In my remarks today, I will talk about some of the implications of these challenges for the conduct of monetary policy. I will focus on two features of what is happening in the world economy and financial markets today that are among the most interesting and consequential of the many questions we face today in thinking about the changes in the world economy and the task of central banking. These are, first, the behavior of forward interest rates in financial markets, and, second, the pattern of external imbalances.

These features are interesting, in part, because they seem somewhat anomalous, or inconsistent with what the past has led us to expect. They seem likely to be related to each other and both are a feature of the changes underway in global financial integration. Understanding the forces behind these phenomena or anomalies is important to thinking through what they mean for policy.

When Alan Greenspan first used the term “conundrum” to describe the surprising behavior of forward interest rates, he was reacting to the decline in forward nominal rates over a period in which the Federal Open Market Committee was raising its federal funds target rate. This behavior of forward rates, the counterpart of which is the behavior of the bond yield curve, looked anomalous both in comparison to observations from past tightening cycles and with what seemed to be strong evidence about the fundamental soundness of the outlook for the real economy.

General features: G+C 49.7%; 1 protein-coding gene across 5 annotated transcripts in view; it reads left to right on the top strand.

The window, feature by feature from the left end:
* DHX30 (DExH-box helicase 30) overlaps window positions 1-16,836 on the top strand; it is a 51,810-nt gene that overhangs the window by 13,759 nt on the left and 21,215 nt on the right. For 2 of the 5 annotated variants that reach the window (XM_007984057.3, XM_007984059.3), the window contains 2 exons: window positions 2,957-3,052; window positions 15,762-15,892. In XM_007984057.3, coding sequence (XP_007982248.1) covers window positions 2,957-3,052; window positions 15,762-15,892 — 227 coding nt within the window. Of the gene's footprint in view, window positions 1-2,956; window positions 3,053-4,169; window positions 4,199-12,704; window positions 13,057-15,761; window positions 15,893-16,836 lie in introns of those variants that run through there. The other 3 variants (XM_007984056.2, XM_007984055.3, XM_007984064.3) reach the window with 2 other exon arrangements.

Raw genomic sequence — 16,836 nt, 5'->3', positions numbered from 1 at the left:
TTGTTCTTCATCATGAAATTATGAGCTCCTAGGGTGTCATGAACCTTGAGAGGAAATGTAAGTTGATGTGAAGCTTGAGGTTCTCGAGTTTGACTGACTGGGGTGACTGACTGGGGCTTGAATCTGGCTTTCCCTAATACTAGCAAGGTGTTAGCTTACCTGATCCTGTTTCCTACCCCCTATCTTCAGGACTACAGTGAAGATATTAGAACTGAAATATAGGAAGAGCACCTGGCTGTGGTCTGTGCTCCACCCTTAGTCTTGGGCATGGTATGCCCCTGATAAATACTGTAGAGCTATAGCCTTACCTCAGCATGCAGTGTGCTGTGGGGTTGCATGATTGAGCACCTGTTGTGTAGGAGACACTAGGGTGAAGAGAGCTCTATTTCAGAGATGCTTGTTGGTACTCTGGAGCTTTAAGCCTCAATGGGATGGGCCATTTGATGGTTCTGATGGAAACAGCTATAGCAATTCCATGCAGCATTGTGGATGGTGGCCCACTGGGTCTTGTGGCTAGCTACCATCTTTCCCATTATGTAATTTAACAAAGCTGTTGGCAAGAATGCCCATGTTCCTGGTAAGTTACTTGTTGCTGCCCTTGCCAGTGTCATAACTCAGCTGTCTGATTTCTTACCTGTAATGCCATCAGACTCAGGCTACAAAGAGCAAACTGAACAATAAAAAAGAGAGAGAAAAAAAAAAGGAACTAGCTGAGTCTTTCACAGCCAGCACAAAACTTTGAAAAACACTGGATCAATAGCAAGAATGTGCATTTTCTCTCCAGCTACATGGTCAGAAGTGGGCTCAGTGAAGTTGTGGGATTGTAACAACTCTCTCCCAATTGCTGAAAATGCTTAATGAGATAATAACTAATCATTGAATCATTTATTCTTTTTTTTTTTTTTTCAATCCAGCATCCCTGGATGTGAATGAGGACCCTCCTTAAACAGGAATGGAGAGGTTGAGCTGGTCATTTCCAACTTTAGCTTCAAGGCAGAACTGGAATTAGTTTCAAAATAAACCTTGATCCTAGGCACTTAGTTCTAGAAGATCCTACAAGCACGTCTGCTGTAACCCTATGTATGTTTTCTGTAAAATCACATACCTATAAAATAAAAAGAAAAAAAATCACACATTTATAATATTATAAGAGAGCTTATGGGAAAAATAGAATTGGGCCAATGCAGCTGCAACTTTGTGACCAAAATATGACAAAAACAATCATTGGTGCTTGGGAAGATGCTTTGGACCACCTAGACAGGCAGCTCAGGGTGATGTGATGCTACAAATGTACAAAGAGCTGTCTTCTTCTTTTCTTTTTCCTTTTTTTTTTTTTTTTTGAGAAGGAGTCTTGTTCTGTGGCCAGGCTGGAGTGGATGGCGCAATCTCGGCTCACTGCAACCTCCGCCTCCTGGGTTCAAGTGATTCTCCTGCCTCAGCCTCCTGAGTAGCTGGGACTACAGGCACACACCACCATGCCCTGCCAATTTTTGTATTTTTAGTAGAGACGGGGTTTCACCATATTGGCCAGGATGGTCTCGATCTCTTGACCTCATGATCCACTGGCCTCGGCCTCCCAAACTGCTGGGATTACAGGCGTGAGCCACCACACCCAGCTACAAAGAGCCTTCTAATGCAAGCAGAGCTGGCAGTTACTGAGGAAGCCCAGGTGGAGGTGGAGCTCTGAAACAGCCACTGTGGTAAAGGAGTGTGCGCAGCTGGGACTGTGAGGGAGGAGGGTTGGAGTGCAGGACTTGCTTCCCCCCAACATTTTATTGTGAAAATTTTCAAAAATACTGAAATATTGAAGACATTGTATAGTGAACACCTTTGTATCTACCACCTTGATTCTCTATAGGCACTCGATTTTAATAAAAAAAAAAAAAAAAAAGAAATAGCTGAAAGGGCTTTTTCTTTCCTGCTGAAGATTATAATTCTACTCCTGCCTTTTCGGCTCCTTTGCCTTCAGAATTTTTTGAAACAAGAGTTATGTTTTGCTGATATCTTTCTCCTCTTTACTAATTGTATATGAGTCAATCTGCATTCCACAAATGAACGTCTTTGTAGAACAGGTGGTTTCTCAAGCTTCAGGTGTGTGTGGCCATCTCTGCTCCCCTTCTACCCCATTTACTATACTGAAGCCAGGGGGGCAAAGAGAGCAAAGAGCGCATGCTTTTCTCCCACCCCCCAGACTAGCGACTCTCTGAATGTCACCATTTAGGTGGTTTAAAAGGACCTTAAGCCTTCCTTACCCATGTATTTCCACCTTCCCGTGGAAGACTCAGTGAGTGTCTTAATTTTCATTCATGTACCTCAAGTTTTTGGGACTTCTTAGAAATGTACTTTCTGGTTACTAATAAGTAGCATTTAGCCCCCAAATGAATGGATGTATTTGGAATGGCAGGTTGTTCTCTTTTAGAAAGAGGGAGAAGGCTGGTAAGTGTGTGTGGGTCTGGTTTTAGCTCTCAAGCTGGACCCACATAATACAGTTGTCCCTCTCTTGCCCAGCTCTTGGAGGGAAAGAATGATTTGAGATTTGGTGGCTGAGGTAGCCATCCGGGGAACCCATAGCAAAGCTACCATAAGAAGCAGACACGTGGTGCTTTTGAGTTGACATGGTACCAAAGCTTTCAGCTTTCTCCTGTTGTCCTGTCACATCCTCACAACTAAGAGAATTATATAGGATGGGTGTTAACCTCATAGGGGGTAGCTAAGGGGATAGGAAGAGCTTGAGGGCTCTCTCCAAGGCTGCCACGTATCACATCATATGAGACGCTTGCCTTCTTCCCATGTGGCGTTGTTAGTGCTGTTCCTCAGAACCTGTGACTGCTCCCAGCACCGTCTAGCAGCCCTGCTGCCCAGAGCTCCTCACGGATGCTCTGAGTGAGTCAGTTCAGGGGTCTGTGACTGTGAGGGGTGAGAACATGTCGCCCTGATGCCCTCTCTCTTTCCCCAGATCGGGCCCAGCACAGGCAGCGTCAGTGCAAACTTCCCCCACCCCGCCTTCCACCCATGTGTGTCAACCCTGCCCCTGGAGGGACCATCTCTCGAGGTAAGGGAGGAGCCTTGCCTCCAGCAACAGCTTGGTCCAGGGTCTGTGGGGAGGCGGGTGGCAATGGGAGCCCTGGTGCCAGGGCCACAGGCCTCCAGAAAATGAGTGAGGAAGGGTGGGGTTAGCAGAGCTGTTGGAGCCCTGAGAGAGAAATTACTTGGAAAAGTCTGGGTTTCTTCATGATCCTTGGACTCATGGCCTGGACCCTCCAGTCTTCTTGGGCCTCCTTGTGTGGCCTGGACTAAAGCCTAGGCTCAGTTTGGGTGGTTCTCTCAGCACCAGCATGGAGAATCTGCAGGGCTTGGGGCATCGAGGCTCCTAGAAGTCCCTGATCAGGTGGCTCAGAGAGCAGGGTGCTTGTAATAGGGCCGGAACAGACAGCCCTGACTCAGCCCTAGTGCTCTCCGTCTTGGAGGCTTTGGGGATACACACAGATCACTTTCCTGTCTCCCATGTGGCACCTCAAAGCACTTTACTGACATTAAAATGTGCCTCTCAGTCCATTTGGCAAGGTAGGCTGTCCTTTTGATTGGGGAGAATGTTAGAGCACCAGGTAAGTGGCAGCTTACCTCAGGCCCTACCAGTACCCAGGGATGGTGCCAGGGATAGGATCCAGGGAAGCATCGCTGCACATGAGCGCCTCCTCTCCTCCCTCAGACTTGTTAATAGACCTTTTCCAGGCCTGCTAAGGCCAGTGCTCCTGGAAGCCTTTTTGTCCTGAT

The source of the relatively low level of nominal rates is still a matter of considerable debate. Part of the explanation lies in the decline in expectations of future inflation and uncertainty about future inflation. Part of the explanation may also lie in greater confidence that the secular decline in the variability of economic growth observed over the past two decades in the United States is likely to continue. However, even with the information provided by the development of the market for inflation-indexed government securities, we have less ability than we would like to draw conclusions about what any nominal forward rate means for expectations about the level of future real rates, uncertainty about future real rates, and what those might imply about expectations about future economic activity. This uncertainty makes it harder to assess the appropriate path of monetary policy.